While $5 billion may appear a hefty fine for data leak with Cambridge Analytica accessing Facebook user accounts, remember that $56 billion was the company income for 2018! Does it mean that Facebook can well afford to pay? US Justice Department has yet to approve the fine.
The case is not so recent, and the American Federal Trade Commission (FTC) commenced investigations way back in March 2018. Marc Zuckerberg appeared before the American parliament too. Facebook was deemed guilty of neglecting to safeguard the security and privacy of its active user base that runs to billions internationally. What exactly happened? Former British Consultancy firm Cambridge Analytica used the private data of 87 million Facebook users illegally. The users did not know that their data was being accessed.
Data leak scandals abound the world over
How is secure your personal and official data? That is a sensitive question hard to answer though the software experts are continually talking about greater security online. Let us hope that such claims are valid. Meanwhile, data theft is getting routine and ransom threats to abound. God only knows how many scandals are hushed up to save the company reputations.
Further, software systems breaking down are conventional enough too. When an airline or bank server fails, it disrupts the company programs and results in mighty losses, perhaps paid by insurance companies. When will the software security system become accountable and secure as they claim to be?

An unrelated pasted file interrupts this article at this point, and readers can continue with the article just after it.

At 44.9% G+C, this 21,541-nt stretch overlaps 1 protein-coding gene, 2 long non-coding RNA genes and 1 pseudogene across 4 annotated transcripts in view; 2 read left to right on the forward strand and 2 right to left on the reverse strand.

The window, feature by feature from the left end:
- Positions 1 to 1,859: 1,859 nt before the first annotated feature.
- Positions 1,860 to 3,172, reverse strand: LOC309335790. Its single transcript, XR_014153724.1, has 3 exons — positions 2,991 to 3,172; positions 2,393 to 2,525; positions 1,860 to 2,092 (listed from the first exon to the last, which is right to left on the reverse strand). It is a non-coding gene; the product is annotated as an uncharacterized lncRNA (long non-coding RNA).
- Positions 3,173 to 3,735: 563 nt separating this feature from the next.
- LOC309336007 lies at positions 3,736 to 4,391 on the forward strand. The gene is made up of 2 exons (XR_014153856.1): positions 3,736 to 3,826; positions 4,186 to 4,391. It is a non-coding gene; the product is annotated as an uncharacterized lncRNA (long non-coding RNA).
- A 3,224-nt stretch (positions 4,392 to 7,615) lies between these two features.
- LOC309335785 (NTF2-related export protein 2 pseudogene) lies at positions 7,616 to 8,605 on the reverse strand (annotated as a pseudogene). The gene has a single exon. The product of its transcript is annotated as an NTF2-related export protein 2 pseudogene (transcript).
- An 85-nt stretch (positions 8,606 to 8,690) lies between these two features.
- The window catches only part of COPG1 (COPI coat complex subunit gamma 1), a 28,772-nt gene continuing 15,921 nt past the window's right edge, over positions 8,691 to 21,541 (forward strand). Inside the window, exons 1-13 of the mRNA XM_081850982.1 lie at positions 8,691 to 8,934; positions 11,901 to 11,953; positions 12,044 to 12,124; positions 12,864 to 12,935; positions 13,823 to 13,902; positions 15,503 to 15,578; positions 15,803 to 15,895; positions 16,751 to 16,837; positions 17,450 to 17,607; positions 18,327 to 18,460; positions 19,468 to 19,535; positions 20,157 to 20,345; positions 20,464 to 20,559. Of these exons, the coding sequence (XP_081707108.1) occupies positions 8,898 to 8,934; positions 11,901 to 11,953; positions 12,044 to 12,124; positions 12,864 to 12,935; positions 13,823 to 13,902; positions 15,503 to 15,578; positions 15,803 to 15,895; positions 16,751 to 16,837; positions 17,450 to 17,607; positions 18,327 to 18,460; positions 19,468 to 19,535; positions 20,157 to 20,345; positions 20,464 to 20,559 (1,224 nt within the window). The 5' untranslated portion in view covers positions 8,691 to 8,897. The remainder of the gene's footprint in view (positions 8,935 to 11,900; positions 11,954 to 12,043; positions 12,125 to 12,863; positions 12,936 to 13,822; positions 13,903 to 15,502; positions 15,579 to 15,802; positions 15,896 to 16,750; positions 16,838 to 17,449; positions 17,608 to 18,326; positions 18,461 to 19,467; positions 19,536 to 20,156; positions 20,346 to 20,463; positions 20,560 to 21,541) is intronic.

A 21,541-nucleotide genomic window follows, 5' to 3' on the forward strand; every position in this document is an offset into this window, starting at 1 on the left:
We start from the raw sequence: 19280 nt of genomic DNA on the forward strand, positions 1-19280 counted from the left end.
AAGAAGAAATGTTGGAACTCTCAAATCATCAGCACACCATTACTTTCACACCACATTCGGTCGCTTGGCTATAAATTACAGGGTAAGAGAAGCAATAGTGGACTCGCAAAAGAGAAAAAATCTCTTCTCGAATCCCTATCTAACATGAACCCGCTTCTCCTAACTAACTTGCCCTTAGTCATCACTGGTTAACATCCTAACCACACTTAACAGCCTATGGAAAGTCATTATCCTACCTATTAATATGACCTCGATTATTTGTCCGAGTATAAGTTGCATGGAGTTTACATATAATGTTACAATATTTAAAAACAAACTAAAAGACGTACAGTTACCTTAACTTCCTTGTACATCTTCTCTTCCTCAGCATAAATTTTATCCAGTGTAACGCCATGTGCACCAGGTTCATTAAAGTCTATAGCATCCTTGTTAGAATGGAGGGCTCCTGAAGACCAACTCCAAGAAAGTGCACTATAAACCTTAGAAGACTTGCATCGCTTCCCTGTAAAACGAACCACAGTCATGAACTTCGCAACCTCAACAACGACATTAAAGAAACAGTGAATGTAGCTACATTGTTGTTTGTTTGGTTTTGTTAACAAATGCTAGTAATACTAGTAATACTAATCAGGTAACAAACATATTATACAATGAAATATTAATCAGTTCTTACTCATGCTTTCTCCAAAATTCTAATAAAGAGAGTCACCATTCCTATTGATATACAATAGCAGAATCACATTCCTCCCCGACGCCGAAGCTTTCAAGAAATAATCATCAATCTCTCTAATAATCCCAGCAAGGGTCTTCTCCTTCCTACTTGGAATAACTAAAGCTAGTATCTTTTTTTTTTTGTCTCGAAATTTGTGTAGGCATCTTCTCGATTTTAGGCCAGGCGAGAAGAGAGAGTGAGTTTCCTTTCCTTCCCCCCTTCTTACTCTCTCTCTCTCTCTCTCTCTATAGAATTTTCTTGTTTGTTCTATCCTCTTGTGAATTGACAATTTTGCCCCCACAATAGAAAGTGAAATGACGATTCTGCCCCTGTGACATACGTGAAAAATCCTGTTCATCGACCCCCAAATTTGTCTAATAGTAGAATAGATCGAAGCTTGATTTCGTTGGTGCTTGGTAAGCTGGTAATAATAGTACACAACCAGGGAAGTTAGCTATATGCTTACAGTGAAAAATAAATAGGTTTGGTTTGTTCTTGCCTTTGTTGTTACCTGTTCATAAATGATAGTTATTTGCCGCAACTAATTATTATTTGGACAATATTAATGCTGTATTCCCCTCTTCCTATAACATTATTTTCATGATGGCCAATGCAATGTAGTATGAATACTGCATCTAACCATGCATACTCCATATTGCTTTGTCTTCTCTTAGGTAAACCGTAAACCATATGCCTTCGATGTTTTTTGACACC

As digital technology invades the daily life of several billions of people regularly, it is a vulnerable situation. Who knows what dark purposes are served with the stolen data? Google faced a similar situation earlier in 2012 for the same reasons and had to pay the FTC fine of Rs 154 crores in neglected privacy matters.
Google and Facebook make up two of the biggest internet companies around. If they are guilty of snooping around and playing the fool with user data, it is probably inevitable that the small fish are up to mischief too, through undiscovered. According to the laws of demand and supply, internet fraud and crime would pay good money for such sensitive data like user banking information.
FTC Commissioners vote positively
Republicans supported, and Democrats opposed the penalty 3-2. Facebook may be at the losing end, but the fine would hardly dent them economically. Perhaps the taint would be felt morally.
Facebook has bigger business plans soon, like launching its digital currency. Many are the criticisms aimed at Facebook. Each time Marc comes forward with assurances that the complaints would be rectified.
Controversies never end in a company that encompasses the world and is highly sought after by the masses and businesses, particularly the youth. Some countries do not allow Facebook experience, yet it is said that a VPN identity helps to avoid such restrictions.
One can only hope that such routine infringement into private lives and information is avoided in the future, and citizens can breathe freely.